ATHENS — It didn’t take long for the clock to strike midnight on reality in the aftermath of Georgia’s 33-18 CFP Championship Game win over Alabama.
The majority of the Bulldogs’ elite defense, which carried the team throughout most of the season and once again in the title matchup, is moving on.
Projected first-round picks and difference-makers Jordan Davis, Travon Walker and Nakobe Dean are moving on, along with Orange Bowl and CFP title game defensive MVPs Derion Kendrick and Lewis Cine.
Coach Kirby Smart knows better than anyone that the Georgia offense will need to carry much more of the burden than it did this season, and that’s why UGA has been actively working to land a quarterback out of the NCAA transfer portal.
The going price for a premium quarterback in college football skies into the millions, according to those in the know of Caleb Williams’ high-profile transfer out of Oklahoma.
USC is on the pole position, and from all indications, will match all offers to secure Williams, who some say already has bags arrived on the Los Angeles campus.
It’s all moving too fast for some Georgia fans (and like UGA players), who are still celebrating Stetson Bennett’s incredible journey from walk-on to offensive MVP of the win over Alabama.
To be clear, Bennett comes across as not being not interested in the “cuddly little walk-on story” angle, any more than he wants to become known as the SEC’s version of Rudy.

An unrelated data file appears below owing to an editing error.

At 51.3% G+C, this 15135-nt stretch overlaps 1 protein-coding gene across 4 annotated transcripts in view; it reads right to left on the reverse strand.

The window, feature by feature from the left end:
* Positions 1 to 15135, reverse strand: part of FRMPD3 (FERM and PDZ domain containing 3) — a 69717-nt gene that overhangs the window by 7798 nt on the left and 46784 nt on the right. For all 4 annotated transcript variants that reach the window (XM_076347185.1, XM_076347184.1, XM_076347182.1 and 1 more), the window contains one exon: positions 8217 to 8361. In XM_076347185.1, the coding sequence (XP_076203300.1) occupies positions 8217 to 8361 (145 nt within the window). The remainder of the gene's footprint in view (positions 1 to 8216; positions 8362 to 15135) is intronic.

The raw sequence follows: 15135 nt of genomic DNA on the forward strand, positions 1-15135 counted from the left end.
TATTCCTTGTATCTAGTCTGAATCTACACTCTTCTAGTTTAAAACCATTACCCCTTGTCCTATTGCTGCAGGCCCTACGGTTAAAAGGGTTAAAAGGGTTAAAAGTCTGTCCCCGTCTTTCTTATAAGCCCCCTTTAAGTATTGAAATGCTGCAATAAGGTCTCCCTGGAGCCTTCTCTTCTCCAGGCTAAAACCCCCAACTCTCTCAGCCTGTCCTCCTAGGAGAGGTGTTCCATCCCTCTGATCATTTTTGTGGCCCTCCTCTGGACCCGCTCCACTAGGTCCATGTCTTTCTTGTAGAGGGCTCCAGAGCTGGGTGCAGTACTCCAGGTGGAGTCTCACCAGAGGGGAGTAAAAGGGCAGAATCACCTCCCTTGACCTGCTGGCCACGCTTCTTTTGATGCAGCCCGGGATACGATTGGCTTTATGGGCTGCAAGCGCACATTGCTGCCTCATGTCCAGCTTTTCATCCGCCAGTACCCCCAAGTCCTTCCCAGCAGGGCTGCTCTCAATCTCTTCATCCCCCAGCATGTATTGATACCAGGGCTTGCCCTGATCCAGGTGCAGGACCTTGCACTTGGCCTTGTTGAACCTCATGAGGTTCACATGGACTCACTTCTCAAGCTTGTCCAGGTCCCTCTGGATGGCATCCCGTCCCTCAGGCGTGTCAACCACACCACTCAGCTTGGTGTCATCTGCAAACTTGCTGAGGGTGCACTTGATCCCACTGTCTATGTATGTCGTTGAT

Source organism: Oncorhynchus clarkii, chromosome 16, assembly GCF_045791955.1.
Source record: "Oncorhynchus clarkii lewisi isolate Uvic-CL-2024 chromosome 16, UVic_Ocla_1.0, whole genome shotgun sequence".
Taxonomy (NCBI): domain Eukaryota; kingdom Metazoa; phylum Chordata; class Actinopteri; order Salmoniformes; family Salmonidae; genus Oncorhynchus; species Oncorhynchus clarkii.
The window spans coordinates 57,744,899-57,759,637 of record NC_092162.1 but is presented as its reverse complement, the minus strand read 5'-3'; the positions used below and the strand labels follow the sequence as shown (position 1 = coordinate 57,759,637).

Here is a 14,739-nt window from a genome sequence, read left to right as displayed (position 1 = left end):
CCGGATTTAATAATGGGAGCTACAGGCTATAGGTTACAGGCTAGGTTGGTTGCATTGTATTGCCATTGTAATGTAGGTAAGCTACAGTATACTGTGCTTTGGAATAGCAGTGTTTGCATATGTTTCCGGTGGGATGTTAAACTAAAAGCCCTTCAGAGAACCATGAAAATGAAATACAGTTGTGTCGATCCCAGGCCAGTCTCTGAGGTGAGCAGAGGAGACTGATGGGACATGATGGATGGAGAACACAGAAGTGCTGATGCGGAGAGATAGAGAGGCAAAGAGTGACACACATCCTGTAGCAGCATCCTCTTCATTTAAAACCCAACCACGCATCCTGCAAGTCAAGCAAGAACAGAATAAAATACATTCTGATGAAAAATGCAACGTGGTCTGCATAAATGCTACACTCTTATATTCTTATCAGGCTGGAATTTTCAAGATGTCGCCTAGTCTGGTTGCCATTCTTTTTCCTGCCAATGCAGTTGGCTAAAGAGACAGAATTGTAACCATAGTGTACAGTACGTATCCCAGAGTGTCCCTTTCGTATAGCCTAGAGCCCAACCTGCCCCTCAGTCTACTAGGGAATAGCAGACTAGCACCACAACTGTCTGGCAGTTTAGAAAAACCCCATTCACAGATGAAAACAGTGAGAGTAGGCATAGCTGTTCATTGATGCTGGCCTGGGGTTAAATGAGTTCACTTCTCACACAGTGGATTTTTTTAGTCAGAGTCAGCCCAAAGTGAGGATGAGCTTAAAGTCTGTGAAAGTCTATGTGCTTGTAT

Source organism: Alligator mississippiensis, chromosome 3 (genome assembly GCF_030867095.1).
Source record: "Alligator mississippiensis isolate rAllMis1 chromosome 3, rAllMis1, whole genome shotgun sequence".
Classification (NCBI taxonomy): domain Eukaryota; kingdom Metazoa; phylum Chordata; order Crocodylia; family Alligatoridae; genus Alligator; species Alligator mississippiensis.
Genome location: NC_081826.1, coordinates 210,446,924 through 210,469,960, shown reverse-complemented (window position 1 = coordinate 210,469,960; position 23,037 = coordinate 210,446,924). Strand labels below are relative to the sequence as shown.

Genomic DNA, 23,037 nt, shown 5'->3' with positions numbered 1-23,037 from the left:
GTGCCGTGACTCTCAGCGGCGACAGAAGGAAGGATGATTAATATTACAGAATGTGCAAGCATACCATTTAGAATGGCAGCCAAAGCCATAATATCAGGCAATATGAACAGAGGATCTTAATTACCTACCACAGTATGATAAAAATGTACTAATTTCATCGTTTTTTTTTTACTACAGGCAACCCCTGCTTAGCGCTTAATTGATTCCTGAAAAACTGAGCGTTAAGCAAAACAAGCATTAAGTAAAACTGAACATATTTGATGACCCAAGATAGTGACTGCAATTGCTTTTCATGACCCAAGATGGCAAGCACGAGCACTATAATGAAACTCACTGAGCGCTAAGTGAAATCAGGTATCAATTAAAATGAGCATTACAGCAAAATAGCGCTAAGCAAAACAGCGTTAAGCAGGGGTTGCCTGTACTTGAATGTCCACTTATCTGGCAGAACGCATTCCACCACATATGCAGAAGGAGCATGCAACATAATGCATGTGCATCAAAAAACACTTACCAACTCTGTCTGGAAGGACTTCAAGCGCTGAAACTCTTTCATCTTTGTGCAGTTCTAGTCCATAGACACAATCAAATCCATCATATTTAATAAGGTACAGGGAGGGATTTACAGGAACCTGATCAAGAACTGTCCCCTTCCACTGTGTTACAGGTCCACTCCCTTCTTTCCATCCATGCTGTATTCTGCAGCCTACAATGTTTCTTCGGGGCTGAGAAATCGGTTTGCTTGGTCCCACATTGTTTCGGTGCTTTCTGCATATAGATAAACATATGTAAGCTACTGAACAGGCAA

Bennett said he wants to play another year of football, and he wants to compete.
There might not be enough would-be handlers, all eager to profit from Bennett’s story, to talk him out of pursuing another season even if it’s not at Georgia
Bennett said on Good Morning America the morning after the CFP title game that he wants “to see if he can trust the decisions that are made by the staff” of the Georgia coaches before he decides anything.
Bennett should know by now what he can trust: Smart is going to make decisions that he believes will lead to another championship.
If Bennett fits Smart’s vision, he’ll start.
But if Smart determines more or different is needed at the position, Bennett will go back to the bench where he spent the majority of his collegiate career at Georgia.
The only promise at Georgia, from everything Smart has said in the past, is the chance to compete.
SEC shark tank
Ruthless, yes, but the SEC is a shark tank, and aggressive recruiting and roster management is needed to stay at the top.
There’s no equity in football, and while Smart was willing to forgive and overlook Bennett’s less-than-stellar performances against Florida and in the SEC title game, 2022 is a new story.
The Georgia quarterback who starts against Oregon on Sept. 3 on Mercedes-Benz Stadium might not even be on the current roster.
JT Daniels met with Smart on Sunday to tell the head coach of his intentions to transfer, likely having come to the conclusion that Smart wants a quarterback with mobility at all costs.
At least, for now.
Bennett, Vandagriff, Beck and incoming freshman Gunner Stockton have those running and scrambling abilities that drive defensive coordinators mad.